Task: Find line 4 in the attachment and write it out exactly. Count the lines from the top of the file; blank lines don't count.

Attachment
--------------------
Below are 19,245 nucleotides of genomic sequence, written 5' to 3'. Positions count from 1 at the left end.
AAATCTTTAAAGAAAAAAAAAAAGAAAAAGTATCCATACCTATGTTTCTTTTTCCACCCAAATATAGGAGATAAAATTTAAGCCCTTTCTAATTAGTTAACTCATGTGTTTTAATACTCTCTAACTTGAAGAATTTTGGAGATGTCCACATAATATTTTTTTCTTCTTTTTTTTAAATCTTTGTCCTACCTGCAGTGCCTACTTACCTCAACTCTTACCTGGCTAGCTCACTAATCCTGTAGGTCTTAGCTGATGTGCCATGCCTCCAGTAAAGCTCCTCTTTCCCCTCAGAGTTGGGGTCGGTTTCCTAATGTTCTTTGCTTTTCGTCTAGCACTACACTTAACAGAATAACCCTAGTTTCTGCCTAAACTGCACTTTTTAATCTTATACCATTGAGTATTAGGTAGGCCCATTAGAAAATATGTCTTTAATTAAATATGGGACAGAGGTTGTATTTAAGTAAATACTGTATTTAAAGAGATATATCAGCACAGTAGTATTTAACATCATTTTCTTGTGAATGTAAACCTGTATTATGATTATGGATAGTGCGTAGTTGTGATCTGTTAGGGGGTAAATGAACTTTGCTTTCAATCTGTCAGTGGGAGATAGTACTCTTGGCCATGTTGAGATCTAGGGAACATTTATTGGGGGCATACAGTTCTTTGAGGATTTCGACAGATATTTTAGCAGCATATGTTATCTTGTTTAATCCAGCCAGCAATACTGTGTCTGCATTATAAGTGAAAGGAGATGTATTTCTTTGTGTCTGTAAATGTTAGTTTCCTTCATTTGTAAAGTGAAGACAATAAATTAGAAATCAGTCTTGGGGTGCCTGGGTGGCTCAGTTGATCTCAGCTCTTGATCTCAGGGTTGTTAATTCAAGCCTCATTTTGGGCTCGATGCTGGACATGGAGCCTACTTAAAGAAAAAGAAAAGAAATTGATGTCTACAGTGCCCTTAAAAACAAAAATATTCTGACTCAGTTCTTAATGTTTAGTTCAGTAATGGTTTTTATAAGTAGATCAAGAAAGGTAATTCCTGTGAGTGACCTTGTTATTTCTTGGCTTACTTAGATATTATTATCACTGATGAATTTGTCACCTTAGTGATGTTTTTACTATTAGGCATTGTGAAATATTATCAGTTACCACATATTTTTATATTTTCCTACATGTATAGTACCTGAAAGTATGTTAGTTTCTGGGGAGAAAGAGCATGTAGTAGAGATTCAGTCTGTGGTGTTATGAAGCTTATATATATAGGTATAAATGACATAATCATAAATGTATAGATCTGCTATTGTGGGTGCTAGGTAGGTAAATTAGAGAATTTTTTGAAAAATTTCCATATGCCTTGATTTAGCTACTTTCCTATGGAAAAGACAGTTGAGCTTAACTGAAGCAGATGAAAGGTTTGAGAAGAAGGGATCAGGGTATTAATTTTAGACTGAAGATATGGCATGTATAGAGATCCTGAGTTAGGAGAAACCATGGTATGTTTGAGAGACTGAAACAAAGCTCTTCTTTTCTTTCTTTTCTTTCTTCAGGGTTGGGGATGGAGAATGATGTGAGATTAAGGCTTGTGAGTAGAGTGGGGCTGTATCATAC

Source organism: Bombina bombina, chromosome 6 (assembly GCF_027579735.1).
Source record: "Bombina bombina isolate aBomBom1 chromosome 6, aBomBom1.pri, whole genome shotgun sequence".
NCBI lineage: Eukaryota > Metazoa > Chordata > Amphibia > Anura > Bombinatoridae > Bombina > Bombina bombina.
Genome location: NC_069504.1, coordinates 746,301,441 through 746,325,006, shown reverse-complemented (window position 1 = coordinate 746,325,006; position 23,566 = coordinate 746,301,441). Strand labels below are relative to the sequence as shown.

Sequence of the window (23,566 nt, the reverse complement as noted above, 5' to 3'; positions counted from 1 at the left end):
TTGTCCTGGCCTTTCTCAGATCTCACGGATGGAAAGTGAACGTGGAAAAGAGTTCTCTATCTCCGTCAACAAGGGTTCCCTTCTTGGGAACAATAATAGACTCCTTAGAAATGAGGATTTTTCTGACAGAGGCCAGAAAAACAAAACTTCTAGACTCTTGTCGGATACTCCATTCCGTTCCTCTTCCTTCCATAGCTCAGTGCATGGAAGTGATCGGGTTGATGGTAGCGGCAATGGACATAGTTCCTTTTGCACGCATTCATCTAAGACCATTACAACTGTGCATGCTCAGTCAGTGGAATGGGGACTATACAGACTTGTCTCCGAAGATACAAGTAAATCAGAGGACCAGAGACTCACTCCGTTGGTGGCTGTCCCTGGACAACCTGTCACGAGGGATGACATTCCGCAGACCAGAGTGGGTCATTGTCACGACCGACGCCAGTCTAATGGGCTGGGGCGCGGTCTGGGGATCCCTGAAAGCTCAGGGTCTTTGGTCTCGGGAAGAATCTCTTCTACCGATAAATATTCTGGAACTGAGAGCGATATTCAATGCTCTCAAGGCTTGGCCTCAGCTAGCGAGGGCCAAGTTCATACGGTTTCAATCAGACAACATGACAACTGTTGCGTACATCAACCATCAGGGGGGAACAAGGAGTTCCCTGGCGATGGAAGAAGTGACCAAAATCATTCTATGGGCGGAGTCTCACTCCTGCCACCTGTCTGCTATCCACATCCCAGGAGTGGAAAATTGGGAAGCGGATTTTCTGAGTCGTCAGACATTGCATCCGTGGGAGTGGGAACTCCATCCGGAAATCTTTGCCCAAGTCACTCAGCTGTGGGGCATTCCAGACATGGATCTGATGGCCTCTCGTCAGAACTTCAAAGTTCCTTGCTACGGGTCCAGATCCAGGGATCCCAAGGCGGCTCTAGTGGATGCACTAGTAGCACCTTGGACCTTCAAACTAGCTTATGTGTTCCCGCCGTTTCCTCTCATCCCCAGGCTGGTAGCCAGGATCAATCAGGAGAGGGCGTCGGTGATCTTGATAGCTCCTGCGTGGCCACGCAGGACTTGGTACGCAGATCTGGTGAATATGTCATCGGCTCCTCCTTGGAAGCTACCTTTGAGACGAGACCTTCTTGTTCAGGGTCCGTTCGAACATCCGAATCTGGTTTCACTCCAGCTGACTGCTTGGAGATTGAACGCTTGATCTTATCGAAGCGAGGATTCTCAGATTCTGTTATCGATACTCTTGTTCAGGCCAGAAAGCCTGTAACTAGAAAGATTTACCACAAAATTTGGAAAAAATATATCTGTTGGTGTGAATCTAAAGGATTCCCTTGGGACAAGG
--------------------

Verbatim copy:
Source record: "Bombina bombina isolate aBomBom1 chromosome 6, aBomBom1.pri, whole genome shotgun sequence".